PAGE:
Posts Tagged ‘tooth replacement’
“It’s just one tooth. I have 31 teeth that are intact and doing their job. Is it really necessary to replace that one tooth, especially if no one can see it?” As dental implant experts, we get this a lot. The answer, however, is a resounding YES!. Tooth replacement is always important and necessary, even if it just involves a single tooth. To understand why restorative dentistry is worth investing in, let’s take a look at the three major drawbacks of not replacing that one tooth. continue reading
While it is easy to convince someone to replace a front missing tooth, it often requires more effort to help them understand why a back molar needs a replacement with a dental implant. To be clear, this refers to the second molars and excludes the wisdom teeth, as the wisdom teeth are typically removed during late teens and don’t serve real functional benefit in the mouth. However, patients who have a second molar missing or extracted commonly ask if it is really necessary to replace it? Here’s a closer look at that answer.
Is it a Lower or Upper Molar?
It can make a difference whether you are missing an upper second molar or a lower one. If it is a lower molar, the answer is almost always “yes – you need to replace it.” These set of back molars are your primary chewing teeth, and they are directly in line with the main chewing muscle called the masseter. If you are missing that lower molar, the corresponding upper molar may begin to “over erupt” out of the socket in an effort to make contact with its long lost partner. continue reading
Have you put off replacing a missing tooth? One of the primary consequences of not replacing a missing tooth in a timely manner is the shifting of adjacent teeth. In other words, the neighboring teeth on either side of the missing tooth will naturally drift towards the open gap over time. This can be problematic if you want a dental implant but there is limited space for it to fit. Don’t worry; it doesn’t mean you can’t get a dental implant and regain a stable and natural-looking tooth. You just may need to undergo orthodontic treatment prior to implant placement. continue reading
If you are new to the idea of dental implants, you may be wondering what all the hype is about. More importantly, you may have several questions that you need answered before you can commit to this life-changing investment. Here are some FAQ that may help:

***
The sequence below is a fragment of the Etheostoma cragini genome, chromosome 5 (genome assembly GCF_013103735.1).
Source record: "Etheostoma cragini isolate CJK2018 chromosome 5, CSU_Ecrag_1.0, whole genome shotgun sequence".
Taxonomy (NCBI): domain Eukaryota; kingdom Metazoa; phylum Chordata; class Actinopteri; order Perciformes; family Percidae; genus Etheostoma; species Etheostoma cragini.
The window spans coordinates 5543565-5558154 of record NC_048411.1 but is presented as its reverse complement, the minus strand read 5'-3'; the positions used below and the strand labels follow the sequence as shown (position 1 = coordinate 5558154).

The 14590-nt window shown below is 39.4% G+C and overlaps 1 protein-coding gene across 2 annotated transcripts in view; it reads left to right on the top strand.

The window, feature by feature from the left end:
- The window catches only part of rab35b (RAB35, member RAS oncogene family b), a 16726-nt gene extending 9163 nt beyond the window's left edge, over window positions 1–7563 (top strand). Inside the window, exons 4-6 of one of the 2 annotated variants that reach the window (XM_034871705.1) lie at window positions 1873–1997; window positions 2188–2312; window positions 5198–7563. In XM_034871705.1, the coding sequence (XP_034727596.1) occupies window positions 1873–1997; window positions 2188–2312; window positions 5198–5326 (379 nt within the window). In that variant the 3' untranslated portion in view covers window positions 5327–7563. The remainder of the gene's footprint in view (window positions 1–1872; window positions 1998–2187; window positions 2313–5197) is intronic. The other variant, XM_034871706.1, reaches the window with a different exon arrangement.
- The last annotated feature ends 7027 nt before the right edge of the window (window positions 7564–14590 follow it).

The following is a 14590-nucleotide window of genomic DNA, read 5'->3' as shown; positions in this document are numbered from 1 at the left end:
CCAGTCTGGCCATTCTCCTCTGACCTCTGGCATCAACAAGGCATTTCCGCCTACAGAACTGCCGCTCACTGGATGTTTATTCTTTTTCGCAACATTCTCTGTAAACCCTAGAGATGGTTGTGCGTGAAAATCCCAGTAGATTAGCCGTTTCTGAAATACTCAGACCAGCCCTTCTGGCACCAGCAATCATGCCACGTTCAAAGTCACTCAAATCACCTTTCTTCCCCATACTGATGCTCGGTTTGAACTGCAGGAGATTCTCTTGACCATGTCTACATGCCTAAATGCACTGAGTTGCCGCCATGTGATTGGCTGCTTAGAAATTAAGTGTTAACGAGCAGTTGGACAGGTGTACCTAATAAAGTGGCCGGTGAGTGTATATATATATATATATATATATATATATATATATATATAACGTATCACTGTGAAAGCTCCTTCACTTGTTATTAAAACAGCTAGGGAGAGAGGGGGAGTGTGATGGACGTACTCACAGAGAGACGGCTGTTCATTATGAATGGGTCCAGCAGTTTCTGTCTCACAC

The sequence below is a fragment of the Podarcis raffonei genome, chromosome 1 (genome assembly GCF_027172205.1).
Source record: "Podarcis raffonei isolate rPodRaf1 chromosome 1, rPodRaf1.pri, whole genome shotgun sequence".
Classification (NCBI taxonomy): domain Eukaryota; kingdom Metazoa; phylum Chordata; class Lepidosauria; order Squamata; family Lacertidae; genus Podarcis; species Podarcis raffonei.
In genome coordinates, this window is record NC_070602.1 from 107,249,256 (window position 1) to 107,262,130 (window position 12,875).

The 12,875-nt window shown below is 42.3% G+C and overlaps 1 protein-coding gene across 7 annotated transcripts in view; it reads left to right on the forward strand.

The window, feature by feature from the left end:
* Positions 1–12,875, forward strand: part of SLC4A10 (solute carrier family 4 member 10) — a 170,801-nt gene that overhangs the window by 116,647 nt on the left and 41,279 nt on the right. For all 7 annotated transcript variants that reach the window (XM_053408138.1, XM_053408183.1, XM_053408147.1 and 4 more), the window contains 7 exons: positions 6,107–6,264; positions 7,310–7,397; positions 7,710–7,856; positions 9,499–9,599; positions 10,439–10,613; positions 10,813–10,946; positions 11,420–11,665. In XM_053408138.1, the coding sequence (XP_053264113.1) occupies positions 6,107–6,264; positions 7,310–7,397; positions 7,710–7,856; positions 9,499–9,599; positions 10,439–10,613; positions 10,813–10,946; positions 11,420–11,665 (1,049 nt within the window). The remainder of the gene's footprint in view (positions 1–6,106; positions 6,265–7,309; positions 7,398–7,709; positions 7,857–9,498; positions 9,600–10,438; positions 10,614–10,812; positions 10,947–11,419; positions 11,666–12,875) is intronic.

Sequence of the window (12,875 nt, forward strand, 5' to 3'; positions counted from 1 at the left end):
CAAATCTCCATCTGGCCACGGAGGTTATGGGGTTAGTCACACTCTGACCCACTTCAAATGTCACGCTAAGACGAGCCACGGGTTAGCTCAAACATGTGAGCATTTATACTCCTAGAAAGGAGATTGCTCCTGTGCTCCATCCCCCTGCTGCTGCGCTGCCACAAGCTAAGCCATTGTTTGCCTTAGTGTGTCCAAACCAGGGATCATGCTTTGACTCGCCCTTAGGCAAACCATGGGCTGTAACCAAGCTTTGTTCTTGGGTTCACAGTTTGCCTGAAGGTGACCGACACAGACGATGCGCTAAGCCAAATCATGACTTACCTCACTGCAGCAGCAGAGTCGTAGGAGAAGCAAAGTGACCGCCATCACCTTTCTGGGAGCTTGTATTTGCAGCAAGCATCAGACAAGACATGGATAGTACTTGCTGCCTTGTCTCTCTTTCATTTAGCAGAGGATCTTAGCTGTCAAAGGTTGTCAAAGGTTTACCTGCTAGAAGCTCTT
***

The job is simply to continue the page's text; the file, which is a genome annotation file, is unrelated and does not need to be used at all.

What are dental implants?
Dental implants are tiny titanium posts that are surgically placed into your jawbone to replace the roots of missing teeth. After the implant heals and fuses to the surrounding bone, a permanent crown restoration is attached to the implant to act as your lifelike replacement tooth. continue reading
When a permanent tooth goes missing, you’ll be left with a visible gap in your smile. This may be an immediate threat to your appearance, but it is certainly not the only drawback of a missing tooth. In fact, missing teeth can cause a host of problems over time, including those within your oral health and overall health.
Shifting Teeth and Hygiene Challenges
Consider your teeth like a tight family. When one tooth goes missing, it impacts the other remaining teeth in significant ways. They may migrate towards the open space or even grow longer (superuption) to fill the void. This can create crooked teeth that sabotage your smile appearance as well as make it more difficult for you to keep them clean. You may find yourself battling decay and gum disease more than you did before the missing tooth. continue reading
Dental implants have changed the face of modern dentistry. They have been called the “gold standard” of teeth replacement for more reasons than one. More than any other available option, they can mimic the feel, function and look of natural teeth. But how did implants dentistry evolve to become such a superior solution in restorative dentistry? Here’s a closer look at the history of dental implants.